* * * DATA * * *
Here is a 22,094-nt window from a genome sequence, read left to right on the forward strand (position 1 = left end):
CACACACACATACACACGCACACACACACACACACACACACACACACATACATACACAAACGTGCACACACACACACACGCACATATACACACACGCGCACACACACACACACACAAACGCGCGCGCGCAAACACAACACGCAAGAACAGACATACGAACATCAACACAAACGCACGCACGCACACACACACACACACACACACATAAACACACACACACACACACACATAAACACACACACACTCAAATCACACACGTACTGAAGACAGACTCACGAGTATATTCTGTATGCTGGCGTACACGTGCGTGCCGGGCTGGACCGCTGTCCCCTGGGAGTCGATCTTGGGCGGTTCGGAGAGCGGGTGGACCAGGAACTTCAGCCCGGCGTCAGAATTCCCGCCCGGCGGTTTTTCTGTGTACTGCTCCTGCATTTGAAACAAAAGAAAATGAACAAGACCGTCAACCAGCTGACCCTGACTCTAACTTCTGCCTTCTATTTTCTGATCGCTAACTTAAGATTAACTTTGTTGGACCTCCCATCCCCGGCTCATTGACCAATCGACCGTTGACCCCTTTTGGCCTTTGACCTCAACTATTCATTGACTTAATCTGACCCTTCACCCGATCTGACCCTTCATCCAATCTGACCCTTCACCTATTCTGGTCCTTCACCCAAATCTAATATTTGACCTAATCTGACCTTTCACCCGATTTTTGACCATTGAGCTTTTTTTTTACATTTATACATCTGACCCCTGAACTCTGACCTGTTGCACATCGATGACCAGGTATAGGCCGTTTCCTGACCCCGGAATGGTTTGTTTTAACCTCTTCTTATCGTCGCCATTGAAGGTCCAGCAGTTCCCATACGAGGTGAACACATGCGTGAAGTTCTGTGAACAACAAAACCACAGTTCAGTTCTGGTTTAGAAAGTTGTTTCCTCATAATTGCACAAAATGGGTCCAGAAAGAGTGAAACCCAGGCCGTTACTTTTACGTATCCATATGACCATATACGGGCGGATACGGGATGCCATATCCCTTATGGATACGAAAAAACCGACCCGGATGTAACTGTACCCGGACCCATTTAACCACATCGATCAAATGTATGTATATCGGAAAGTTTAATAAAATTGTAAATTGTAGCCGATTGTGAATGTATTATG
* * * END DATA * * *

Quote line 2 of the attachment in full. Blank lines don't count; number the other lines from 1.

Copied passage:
CACACACACATACACACGCACACACACACACACACACACACACACACATACATACACAAACGTGCACACACACACACACGCACATATACACACACGCGCACACACACACACACACAAACGCGCGCGCGCAAACACAACACGCAAGAACAGACATACGAACATCAACACAAACGCACGCACGCACACACACACACACACACACACATAAACACACACACACACACACACATAAACACACACACACTCAAATCACACACGTACTGAAGACAGACTCACGAGTATATTCTGTATGCTGGCGTACACGTGCGTGCCGGGCTGGACCGCTGTCCCCTGGGAGTCGATCTTGGGCGGTTCGGAGAGCGGGTGGACCAGGAACTTCAGCCCGGCGTCAGAATTCCCGCCCGGCGGTTTTTCTGTGTACTGCTCCTGCATTTGAAACAAAAGAAAATGAACAAGACCGTCAACCAGCTGACCCTGACTCTAACTTCTGCCTTCTATTTTCTGATCGCTAACTTAAGATTAACTTTGTTGGACCTCCCATCCCCGGCTCATTGACCAATCGACCGTTGACCCCTTTTGGCCTTTGACCTCAACTATTCATTGACTTAATCTGACCCTTCACCCGATCTGACCCTTCATCCAATCTGACCCTTCACCTATTCTGGTCCTTCACCCAAATCTAATATTTGACCTAATCTGACCTTTCACCCGATTTTTGACCATTGAGCTTTTTTTTTACATTTATACATCTGACCCCTGAACTCTGACCTGTTGCACATCGATGACCAGGTATAGGCCGTTTCCTGACCCCGGAATGGTTTGTTTTAACCTCTTCTTATCGTCGCCATTGAAGGTCCAGCAGTTCCCATACGAGGTGAACACATGCGTGAAGTTCTGTGAACAACAAAACCACAGTTCAGTTCTGGTTTAGAAAGTTGTTTCCTCATAATTGCACAAAATGGGTCCAGAAAGAGTGAAACCCAGGCCGTTACTTTTACGTATCCATATGACCATATACGGGCGGATACGGGATGCCATATCCCTTATGGATACGAAAAAACCGACCCGGATGTAACTGTACCCGGACCCATTTAACCACATCGATCAAATGTATGTATATCGGAAAGTTTAATAAAATTGTAAATTGTAGCCGATTGTGAATGTATTATG